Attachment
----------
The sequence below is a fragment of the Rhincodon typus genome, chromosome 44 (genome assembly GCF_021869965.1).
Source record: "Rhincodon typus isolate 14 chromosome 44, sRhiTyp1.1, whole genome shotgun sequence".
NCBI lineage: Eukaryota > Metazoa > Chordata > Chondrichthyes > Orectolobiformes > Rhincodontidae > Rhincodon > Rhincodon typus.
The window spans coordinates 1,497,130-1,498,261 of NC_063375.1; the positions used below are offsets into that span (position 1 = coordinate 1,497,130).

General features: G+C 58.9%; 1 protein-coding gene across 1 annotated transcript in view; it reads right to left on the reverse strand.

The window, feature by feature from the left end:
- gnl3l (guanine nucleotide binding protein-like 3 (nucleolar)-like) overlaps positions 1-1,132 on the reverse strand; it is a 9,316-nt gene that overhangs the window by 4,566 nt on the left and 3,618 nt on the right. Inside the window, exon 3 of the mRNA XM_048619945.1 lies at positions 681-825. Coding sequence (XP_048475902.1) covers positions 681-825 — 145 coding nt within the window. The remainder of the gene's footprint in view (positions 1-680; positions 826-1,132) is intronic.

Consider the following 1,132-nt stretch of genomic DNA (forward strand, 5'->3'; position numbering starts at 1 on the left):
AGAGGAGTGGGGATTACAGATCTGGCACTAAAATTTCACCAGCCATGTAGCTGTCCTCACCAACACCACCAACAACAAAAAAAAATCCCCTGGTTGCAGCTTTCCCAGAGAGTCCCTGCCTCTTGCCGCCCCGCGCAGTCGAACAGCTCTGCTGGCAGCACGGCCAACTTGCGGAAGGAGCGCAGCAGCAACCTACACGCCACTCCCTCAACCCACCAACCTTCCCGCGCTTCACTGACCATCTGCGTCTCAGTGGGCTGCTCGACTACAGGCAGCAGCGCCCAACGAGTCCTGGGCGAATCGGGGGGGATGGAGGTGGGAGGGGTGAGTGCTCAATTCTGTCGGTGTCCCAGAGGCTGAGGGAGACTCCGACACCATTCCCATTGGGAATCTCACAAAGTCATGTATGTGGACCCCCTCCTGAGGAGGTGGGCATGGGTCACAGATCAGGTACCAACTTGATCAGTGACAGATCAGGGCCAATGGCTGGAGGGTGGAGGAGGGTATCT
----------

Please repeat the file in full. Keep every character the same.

The sequence below is a fragment of the Rhincodon typus genome, chromosome 44 (genome assembly GCF_021869965.1).
Source record: "Rhincodon typus isolate 14 chromosome 44, sRhiTyp1.1, whole genome shotgun sequence".
NCBI lineage: Eukaryota > Metazoa > Chordata > Chondrichthyes > Orectolobiformes > Rhincodontidae > Rhincodon > Rhincodon typus.
The window spans coordinates 1,497,130-1,498,261 of NC_063375.1; the positions used below are offsets into that span (position 1 = coordinate 1,497,130).

General features: G+C 58.9%; 1 protein-coding gene across 1 annotated transcript in view; it reads right to left on the reverse strand.

The window, feature by feature from the left end:
- gnl3l (guanine nucleotide binding protein-like 3 (nucleolar)-like) overlaps positions 1-1,132 on the reverse strand; it is a 9,316-nt gene that overhangs the window by 4,566 nt on the left and 3,618 nt on the right. Inside the window, exon 3 of the mRNA XM_048619945.1 lies at positions 681-825. Coding sequence (XP_048475902.1) covers positions 681-825 — 145 coding nt within the window. The remainder of the gene's footprint in view (positions 1-680; positions 826-1,132) is intronic.

Consider the following 1,132-nt stretch of genomic DNA (forward strand, 5'->3'; position numbering starts at 1 on the left):
AGAGGAGTGGGGATTACAGATCTGGCACTAAAATTTCACCAGCCATGTAGCTGTCCTCACCAACACCACCAACAACAAAAAAAAATCCCCTGGTTGCAGCTTTCCCAGAGAGTCCCTGCCTCTTGCCGCCCCGCGCAGTCGAACAGCTCTGCTGGCAGCACGGCCAACTTGCGGAAGGAGCGCAGCAGCAACCTACACGCCACTCCCTCAACCCACCAACCTTCCCGCGCTTCACTGACCATCTGCGTCTCAGTGGGCTGCTCGACTACAGGCAGCAGCGCCCAACGAGTCCTGGGCGAATCGGGGGGGATGGAGGTGGGAGGGGTGAGTGCTCAATTCTGTCGGTGTCCCAGAGGCTGAGGGAGACTCCGACACCATTCCCATTGGGAATCTCACAAAGTCATGTATGTGGACCCCCTCCTGAGGAGGTGGGCATGGGTCACAGATCAGGTACCAACTTGATCAGTGACAGATCAGGGCCAATGGCTGGAGGGTGGAGGAGGGTATCT